Hugo (US, 2011)

Cinema of attractions

Many would assume a ‘family film’ from Martin Scorsese would involve the mafia however his first foray into 3D is a film for ‘all the family’. I’m not a fan of 3D, and Scorsese hasn’t convinced me, but at least its use is integral to the film. By focusing on a pioneer of early cinema, were the thrill – and shock – of the new drew audiences, it makes sense to try and mimic the excitement felt at the time with 3D.

Until the two cameras used to create stereoscopic vision are small enough to be placed as close together as eyes, the 3D perspective will never truly convince. In addition, I dislike the way in which objects out of focus, in the foreground, appear like ghosts. I also find 3D simply a distraction that draws attention to the ‘fourth wall’, which is antithetical to most cinema’s realism. Let Godard make a 3D movie! Maybe not…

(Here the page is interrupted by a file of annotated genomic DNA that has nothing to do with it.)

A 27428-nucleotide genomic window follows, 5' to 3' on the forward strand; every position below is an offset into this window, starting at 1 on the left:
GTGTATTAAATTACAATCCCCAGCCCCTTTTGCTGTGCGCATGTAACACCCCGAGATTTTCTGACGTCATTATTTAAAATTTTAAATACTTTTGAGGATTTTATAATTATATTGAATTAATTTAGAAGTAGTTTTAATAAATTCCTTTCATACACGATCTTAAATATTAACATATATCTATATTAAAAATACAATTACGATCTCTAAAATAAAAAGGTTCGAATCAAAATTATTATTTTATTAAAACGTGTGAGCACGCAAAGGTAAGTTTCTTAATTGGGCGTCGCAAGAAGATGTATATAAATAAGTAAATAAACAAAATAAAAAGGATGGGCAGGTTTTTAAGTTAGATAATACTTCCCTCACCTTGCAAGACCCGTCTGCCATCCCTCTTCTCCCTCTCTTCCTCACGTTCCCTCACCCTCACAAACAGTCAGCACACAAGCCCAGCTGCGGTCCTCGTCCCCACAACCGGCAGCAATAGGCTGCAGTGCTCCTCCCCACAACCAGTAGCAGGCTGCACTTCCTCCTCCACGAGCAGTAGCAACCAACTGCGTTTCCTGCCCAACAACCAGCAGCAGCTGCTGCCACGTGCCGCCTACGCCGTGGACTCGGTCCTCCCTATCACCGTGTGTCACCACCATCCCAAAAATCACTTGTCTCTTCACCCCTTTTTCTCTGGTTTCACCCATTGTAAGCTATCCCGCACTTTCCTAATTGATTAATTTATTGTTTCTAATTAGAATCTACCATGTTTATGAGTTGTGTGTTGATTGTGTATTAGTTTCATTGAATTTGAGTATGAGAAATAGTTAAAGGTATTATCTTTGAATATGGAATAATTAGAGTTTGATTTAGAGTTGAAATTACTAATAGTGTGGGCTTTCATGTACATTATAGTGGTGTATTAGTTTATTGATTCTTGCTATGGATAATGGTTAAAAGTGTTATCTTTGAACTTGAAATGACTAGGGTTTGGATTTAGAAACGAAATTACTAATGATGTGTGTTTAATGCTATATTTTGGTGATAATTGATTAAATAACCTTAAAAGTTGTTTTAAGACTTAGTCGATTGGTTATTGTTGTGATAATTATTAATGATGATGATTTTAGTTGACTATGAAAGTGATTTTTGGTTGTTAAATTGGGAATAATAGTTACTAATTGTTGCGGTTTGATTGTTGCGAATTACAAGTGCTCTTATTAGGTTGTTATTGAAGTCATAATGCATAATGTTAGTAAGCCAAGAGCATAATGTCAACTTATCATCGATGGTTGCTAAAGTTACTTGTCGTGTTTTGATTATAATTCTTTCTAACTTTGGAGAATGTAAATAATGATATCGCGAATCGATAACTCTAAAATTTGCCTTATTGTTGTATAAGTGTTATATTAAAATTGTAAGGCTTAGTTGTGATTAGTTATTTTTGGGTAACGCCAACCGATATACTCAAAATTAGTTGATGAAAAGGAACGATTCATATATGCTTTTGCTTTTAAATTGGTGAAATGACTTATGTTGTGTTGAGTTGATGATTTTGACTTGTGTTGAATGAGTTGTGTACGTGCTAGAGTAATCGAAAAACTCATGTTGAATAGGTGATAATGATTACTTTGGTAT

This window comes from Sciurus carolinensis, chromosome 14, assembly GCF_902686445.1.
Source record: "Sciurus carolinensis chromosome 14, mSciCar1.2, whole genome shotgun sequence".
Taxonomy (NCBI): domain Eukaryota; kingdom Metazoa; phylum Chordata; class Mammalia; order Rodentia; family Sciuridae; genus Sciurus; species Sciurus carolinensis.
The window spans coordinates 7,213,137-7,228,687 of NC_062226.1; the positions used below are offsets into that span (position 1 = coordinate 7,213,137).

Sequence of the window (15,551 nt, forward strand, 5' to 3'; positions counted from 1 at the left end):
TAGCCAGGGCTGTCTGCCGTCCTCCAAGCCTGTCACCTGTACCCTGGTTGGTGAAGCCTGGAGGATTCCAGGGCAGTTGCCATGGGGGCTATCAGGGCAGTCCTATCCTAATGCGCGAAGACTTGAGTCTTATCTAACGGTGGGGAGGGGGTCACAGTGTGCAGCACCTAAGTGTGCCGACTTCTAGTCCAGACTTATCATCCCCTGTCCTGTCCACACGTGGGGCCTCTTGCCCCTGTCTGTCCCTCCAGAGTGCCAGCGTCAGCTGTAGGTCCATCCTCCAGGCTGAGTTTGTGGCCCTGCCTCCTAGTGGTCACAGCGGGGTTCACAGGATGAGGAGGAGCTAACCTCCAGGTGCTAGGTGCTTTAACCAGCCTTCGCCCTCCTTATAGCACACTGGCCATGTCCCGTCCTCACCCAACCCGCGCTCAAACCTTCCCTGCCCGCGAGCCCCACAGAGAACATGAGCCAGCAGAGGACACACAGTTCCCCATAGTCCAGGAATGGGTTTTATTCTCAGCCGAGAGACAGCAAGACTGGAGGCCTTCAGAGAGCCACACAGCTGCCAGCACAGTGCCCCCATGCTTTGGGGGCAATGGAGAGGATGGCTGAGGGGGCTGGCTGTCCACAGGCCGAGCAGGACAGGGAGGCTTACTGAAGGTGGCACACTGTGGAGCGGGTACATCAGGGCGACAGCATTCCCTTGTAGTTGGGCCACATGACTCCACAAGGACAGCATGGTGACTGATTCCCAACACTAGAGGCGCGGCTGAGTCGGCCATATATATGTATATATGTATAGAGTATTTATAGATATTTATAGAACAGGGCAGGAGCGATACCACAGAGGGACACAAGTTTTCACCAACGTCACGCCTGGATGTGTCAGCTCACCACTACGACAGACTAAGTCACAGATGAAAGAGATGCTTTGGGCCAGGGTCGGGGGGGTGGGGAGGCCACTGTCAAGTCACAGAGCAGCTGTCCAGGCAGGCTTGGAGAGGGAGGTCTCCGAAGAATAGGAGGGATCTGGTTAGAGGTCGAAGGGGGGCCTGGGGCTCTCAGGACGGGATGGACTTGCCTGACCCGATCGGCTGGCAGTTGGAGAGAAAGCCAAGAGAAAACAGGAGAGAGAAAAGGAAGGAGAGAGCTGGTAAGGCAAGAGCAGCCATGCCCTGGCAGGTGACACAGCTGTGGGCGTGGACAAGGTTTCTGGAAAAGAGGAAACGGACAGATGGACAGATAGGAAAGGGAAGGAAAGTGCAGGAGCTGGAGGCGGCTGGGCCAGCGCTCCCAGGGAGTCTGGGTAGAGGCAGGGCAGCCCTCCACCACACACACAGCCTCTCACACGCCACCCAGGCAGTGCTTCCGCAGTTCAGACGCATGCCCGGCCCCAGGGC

As noted, Scorsese’s use of 3D works to give us a sense of wonder, similar to that experienced in the pioneering days of cinema. I did get a sense of wonder, but it was primarily from Dante Ferretti’s set design, recreating a 1930s Paris mainline station. Costumes are also great: Sandy Powell. Well, $170m was reportedly spent on the film. It’s getting rave ratings on the imdb.com but lukewarm box office in North America, which is disappointing as it’s probably going to be the best movie for the ‘holiday season’.

I’m not going to dwell on the narrative as I’d managed to avoid who the film’s about and so it was quite magical to suddenly realise – well into the film- where it was going. Excellent performances from a stellar cast, with Sacha Baron Cohen’s Station Inspector taking the plaudits, add to the pleasures of this excellent film.

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